Afghanistan summons Pakistani envoy over ‘cross-border shelling’

The move comes a day after mortar fire from Afghanistan killed a security personnel and hurt three others in Mohmand


Tahir Khan April 26, 2016
Pakistani envoy Abrar Hussain talking to Afghan deputy foreign minister for administrative affairs Naseer Ahmad Andesha in Kabul on April 26, 2016.

ISLAMABAD: Afghanistan has summoned a top Pakistani ambassador to lodge a protest over, what it called, heavy shelling by Pakistani forces in Nangarhar which killed a policeman and injured two others.

“Pakistani military used heavy weapons including artillery in two areas of Nangarhar province, Goshta and Lalpur,” Deputy Foreign Minister for Administrative Affairs Naseer Ahmad Andesha told envoy Abrar Hussain on Tuesday.

The move came a day after Pakistan said that its security personnel was killed and three others injured when suspected militants from Afghanistan fired mortars at a security check post in Mohmand Agency.

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Condemning the attack, Afghan envoy said the attack had happened at a time when Afghanistan was mourning after the April 19 Kabul terrorist attack that killed 64 people.

“The Afghan minister has asked Pakistan to urgently stop these violations so the relations between the two neighbouring countries are not affected further,” Andesha added.

Pakistani ambassador expressed regret over the incident and promised to send the protest note to the concerned authorities in Islamabad.

On Monday, Pakistan said militants fired mortars at a security check post in Mohmand Agency’s Bayzai sub-division late Saturday night.

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The Jamaatul Ahrar, a splinter group of the outlawed Tehreek-e-Taliban Pakistan (TTP), had claimed responsibility for the attack while the group later admitted that four of its fighters were injured in exchange of fire.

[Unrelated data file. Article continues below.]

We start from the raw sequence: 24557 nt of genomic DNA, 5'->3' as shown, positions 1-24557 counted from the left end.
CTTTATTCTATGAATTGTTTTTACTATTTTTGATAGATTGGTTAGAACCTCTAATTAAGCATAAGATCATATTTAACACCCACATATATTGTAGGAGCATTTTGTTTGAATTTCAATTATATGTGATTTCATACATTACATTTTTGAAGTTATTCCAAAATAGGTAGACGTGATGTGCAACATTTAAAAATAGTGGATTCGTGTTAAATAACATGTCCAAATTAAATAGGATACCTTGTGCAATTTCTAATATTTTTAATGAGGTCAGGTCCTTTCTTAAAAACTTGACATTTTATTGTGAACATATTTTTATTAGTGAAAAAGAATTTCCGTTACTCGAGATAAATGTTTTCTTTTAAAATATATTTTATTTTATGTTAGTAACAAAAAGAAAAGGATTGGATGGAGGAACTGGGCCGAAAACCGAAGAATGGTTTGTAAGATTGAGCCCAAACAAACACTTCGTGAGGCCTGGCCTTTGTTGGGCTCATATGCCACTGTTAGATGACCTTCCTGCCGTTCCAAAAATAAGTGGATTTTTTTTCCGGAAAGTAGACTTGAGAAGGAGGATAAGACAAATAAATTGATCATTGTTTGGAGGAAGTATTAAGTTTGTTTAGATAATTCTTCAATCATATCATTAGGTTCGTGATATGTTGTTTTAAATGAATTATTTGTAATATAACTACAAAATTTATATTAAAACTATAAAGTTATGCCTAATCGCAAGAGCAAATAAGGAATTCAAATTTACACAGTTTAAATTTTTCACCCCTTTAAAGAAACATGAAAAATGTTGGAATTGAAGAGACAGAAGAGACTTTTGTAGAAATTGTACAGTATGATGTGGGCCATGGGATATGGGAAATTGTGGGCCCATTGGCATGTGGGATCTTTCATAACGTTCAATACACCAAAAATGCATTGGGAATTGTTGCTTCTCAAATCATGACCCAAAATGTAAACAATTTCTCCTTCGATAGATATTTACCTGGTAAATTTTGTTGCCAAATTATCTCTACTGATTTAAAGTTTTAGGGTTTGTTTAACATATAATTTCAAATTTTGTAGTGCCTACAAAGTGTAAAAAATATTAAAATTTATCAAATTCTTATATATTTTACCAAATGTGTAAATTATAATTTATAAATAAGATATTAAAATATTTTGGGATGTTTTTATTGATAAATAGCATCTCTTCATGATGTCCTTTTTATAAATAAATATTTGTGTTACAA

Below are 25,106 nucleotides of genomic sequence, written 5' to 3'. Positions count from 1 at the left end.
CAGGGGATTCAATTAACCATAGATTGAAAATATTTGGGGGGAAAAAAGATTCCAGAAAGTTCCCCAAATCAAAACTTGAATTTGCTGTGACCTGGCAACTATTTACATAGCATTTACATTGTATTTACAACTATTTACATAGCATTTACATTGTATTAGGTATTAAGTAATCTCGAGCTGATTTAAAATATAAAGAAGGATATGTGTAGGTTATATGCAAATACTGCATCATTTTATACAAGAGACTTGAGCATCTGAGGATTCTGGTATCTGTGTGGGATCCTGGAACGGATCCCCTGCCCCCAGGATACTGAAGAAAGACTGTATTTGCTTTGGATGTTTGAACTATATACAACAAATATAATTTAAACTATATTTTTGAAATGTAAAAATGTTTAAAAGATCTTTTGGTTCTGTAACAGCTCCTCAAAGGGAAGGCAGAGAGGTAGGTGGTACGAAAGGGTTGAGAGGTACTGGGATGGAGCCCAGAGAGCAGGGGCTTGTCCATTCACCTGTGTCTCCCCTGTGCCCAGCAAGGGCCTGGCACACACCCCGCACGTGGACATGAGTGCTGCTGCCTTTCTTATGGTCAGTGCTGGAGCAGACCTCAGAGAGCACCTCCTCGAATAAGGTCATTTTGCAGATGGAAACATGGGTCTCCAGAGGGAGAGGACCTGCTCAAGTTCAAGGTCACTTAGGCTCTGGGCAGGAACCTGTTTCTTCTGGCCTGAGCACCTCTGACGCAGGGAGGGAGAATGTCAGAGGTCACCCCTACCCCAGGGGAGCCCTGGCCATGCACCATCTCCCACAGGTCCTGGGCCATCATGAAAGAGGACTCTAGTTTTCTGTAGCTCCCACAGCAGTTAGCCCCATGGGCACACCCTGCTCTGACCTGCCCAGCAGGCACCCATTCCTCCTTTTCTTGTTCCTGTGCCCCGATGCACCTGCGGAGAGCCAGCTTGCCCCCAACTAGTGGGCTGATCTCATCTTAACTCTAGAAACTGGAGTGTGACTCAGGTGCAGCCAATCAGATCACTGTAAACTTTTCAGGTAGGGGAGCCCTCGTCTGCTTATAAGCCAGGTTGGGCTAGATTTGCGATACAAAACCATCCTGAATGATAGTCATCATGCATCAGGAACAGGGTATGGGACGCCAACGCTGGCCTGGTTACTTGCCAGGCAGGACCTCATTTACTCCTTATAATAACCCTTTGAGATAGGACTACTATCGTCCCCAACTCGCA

The faction was mainly formed by the TTP Mohmand Agency’s leaders with its spokesperson Ehsanullah Ehsan routinely claiming responsibility for attacks in Pakistan.

Security officials say that all Pakistani militant groups now operate from the Afghan side of the border.

The Pakistani ambassador has been summoned at a time when relations between the two countries are at the lowest ebb after the April 19 attacks.

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Afghan President Ashraf Ghani also came heavily on Pakistan in his parliament speech, saying the country will no longer seek Pakistan’s role in the ongoing peace talks with Taliban.

Kabul is upset at the growing violence following the Taliban’s refusal to hold peace negotiations with the Afghan government under the four-way process of Afghanistan, Pakistan, China and the US.

COMMENTS (2)

Pakistani | 5 years ago | Reply We should ignore their protests and keep fighting terrorists. There is nothing to lose if Afghanistan is unhappy because our relations are already very low.
Virkaul | 5 years ago | Reply Interesting! Now even Western and SW birder have heated up for Pakistan? Is there something seriously wrong in their foreign policy?mthey really need to introspect.
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